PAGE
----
The New-ish Hawkeye

I’m reading the new-ish Hawkeye and it is great. It is a comic about a female hero, written by a woman, which is why I specifically searched it out. You see, the reason I started reading this incarnation of Hawkeye is that the other comics I’m reading are a little problematic. They are high quality, but lacking in some important areas. What I’m mostly reading is back issues of 2000 AD and Black Panther: Man Without Fear, which can be a little macho and non-Bechdel Test compliant. In fact, in the case of the vintage 2000 ADs from the late 70s and early 80s there can be entire story arcs without a single female character, apart from a secretary or a background character or two.

Hawkeye is a different beast. The first issue starts from an online harassment storyline, where a female blogger is receiving threats and abuse. It rapidly develops into something even more sinister than that, but the way the initial plotline is handled is great. Both the client who is suffering the abuse, and Hawkeye herself immediately understand that online threats are to be taken seriously and are a big deal.

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The threats are understood as just part of the work of a female blogger, and they go about trying to solve the problem. This one plot is already making this comic an important, healthy addition to my usual diet of macho action comics.

It’s not preachy about these gender issue though, it has fun with them. Like Hawkeye’s reaction to being called sunshine. It turns out this is the actual name on the lanyard she stole to access a university computer room, so the guy calling her sunshine wasn’t belittling her, and she has just blown her cover.

It also turns out that, like a lot of the more kicking-ass-oriented heroes, she’s no good at computers. She quickly recruits the guy from the university computer room, and we are well on our way to building a Team Hawkeye.

There is great visual thing the comic does, where we are shown what Hawkeye notices. Each item she sees and registers as important is ringed in Hawkeye purple and labeled, and this gives a hint of why this character is special.

Other plus points in the comic’s favor are a Spider Ham graffiti on her office building wall, which is super cool, and a cool 60s vibe to the comic covers. The comics look like the Man from Uncle, and the stories inside are knowing, hipster, woke, entertainments. The two work surprisingly well together. Those old shows always had a lot of humor to them, which Hawkeye is continuing, but with an updated feel.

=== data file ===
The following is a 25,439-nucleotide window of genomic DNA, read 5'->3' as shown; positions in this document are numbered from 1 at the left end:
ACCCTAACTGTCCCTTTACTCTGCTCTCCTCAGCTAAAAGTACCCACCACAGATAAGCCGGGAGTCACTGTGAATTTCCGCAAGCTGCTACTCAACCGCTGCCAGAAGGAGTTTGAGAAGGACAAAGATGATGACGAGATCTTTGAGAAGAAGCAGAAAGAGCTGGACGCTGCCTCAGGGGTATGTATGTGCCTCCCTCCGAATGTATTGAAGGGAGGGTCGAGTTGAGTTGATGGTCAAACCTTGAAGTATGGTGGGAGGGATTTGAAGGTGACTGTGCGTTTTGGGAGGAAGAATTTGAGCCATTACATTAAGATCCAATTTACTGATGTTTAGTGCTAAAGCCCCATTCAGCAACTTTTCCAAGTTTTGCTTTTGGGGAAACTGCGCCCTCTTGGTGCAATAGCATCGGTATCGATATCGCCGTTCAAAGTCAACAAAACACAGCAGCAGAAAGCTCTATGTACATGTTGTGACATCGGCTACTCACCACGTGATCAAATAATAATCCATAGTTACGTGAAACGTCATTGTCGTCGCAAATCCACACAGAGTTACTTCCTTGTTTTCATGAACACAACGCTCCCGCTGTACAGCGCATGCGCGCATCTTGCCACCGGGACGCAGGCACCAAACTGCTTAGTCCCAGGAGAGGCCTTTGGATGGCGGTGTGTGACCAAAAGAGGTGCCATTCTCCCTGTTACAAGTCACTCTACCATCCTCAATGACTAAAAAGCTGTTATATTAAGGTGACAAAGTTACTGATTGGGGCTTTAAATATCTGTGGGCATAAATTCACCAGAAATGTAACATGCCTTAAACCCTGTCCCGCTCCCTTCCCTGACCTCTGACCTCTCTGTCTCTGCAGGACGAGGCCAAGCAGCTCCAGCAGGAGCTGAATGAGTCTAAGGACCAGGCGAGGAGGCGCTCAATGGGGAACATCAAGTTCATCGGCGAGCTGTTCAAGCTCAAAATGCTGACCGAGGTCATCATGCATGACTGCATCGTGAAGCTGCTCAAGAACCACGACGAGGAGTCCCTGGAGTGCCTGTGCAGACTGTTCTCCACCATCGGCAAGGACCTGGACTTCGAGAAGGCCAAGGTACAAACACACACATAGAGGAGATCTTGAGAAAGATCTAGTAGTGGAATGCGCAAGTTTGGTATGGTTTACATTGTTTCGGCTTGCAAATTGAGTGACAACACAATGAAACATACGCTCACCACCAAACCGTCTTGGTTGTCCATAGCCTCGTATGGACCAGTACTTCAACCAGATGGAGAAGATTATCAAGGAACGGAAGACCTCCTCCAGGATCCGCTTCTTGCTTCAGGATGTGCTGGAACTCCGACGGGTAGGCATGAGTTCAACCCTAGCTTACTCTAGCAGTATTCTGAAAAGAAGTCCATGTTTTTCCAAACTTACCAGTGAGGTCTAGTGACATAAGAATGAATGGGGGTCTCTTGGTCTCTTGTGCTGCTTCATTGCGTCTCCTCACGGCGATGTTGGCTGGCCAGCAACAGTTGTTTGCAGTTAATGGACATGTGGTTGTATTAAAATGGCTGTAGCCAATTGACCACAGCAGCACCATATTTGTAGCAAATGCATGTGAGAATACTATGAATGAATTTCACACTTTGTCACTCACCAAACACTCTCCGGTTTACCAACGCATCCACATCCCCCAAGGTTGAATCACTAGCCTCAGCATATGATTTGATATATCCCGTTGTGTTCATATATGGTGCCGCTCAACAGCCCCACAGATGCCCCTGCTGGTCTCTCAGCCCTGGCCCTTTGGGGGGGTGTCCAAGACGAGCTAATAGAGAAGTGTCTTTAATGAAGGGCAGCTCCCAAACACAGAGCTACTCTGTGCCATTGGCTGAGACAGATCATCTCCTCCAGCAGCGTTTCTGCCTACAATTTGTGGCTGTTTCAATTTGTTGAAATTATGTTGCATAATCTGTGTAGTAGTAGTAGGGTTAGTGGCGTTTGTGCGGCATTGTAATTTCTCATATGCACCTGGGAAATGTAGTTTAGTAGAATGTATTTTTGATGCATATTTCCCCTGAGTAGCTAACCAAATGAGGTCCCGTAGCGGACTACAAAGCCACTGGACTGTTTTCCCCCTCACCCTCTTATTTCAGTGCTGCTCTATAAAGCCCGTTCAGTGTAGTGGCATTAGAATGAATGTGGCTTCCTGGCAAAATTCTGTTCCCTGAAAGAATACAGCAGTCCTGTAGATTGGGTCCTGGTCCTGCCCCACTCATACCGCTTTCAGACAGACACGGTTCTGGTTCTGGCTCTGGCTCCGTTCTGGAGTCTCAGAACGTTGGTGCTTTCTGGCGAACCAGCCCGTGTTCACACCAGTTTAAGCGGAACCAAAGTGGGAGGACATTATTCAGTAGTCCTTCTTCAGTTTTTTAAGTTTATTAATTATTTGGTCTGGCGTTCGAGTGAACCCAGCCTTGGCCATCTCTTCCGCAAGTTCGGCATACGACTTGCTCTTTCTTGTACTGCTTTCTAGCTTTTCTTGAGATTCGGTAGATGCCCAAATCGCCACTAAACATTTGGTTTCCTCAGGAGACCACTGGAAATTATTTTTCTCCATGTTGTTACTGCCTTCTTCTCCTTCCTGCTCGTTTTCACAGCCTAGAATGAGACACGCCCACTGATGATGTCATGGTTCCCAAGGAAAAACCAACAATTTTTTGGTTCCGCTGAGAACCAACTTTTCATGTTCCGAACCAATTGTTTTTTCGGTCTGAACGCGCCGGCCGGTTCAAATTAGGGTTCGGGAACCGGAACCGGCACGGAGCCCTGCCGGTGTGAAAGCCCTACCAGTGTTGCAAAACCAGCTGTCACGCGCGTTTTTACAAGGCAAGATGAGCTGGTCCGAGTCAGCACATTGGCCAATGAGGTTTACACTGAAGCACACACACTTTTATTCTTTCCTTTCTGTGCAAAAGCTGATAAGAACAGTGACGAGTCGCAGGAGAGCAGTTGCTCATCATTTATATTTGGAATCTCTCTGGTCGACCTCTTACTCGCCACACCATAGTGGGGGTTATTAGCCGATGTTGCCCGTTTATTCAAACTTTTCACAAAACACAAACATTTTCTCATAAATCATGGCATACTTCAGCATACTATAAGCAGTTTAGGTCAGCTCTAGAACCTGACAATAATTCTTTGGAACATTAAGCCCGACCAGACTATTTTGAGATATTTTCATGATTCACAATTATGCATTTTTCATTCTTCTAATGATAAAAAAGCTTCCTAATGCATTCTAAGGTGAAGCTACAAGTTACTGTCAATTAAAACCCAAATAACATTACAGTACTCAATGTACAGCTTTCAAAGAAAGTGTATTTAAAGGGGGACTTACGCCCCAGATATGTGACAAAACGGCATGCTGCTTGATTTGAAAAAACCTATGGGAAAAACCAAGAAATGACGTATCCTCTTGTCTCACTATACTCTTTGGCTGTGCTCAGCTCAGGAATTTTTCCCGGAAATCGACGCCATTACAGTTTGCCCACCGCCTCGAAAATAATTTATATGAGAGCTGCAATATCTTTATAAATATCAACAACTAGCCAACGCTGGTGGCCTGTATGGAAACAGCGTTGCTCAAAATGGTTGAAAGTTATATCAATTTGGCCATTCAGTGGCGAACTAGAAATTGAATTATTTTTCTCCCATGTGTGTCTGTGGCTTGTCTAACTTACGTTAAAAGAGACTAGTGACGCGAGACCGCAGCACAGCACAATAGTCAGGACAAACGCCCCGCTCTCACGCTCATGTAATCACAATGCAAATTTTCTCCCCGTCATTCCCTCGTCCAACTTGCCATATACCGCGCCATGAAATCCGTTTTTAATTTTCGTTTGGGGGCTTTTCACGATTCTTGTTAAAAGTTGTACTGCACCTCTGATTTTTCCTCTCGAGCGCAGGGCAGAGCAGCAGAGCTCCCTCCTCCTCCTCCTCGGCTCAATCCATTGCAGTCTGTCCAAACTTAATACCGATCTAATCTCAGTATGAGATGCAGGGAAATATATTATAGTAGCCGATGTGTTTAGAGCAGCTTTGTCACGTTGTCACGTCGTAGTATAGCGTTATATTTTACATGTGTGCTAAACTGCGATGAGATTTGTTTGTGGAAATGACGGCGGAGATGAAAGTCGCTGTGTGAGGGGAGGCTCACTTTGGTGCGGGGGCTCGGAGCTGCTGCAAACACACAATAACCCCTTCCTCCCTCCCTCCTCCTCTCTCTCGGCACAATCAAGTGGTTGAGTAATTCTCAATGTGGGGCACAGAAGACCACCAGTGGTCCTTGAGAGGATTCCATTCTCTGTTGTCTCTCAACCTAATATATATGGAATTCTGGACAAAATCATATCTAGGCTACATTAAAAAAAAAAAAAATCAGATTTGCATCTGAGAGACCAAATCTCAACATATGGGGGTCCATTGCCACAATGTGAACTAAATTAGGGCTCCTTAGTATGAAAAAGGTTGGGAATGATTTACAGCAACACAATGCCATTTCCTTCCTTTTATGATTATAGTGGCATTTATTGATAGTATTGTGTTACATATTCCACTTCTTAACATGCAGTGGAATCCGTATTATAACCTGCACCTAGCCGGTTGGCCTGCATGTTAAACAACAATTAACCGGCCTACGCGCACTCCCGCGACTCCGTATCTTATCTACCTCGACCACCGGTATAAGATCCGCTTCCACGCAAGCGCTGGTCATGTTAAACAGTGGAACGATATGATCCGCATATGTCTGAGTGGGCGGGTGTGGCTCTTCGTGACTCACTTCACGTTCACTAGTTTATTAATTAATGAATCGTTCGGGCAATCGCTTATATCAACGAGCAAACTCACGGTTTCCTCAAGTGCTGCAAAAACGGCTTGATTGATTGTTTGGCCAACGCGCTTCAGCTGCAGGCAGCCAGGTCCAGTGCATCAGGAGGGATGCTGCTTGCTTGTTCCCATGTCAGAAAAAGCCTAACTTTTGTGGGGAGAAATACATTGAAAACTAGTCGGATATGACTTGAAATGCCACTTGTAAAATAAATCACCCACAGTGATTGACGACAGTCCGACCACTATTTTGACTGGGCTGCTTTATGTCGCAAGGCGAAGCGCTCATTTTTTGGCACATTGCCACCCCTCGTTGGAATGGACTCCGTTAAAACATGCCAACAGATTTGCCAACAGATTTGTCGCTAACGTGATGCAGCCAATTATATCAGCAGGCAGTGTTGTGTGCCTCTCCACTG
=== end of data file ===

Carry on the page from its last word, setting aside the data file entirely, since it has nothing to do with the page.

The comic book doesn’t go into her backstory much, which I’m thankful about, but for those who are curious, Hawkeye is the daughter of a rich publishing magnate. She was attacked and traumatized. She then fixed herself with expensive therapy and intensive physical fitness and self-defense training. At her private school she studied archery, fencing, kickboxing, and various martial arts.

She is super cool, and a list of the tropes involved in her story is as long as your arm. Io9 spoke to Hawkeye writer Kelly Thompson to discuss where Hawkeye is headed in Marvel’s comic universe. She describes the comic book as Veronica Mars with superheroes. She says Hawkeye will be taking on P.I. cases but she’s a superhero first and foremost.

I'm just starting in, but the comic was canceled at issue #16 so, knowing this, it will be a little like reading a miniseries for me, rather than an ongoing series. I’m looking forward to seeing where this story goes.

Kelly Thompson, is also writing a comic book called Rogue & Gambit (a five-issue miniseries) and, according to CBR, she isn’t going anywhere when Hawkeye ends. She has signed an exclusive agreement with Marvel Comics, which she says is a dream come true. Word of Thompson’s next projects at Marvel should come in the next few months.

Before we wrap up here, just a reminder that the best way to support this blog is to buy one of my books, so why not go over to Amazon, or Kobo and see if there is one that catches your fancy.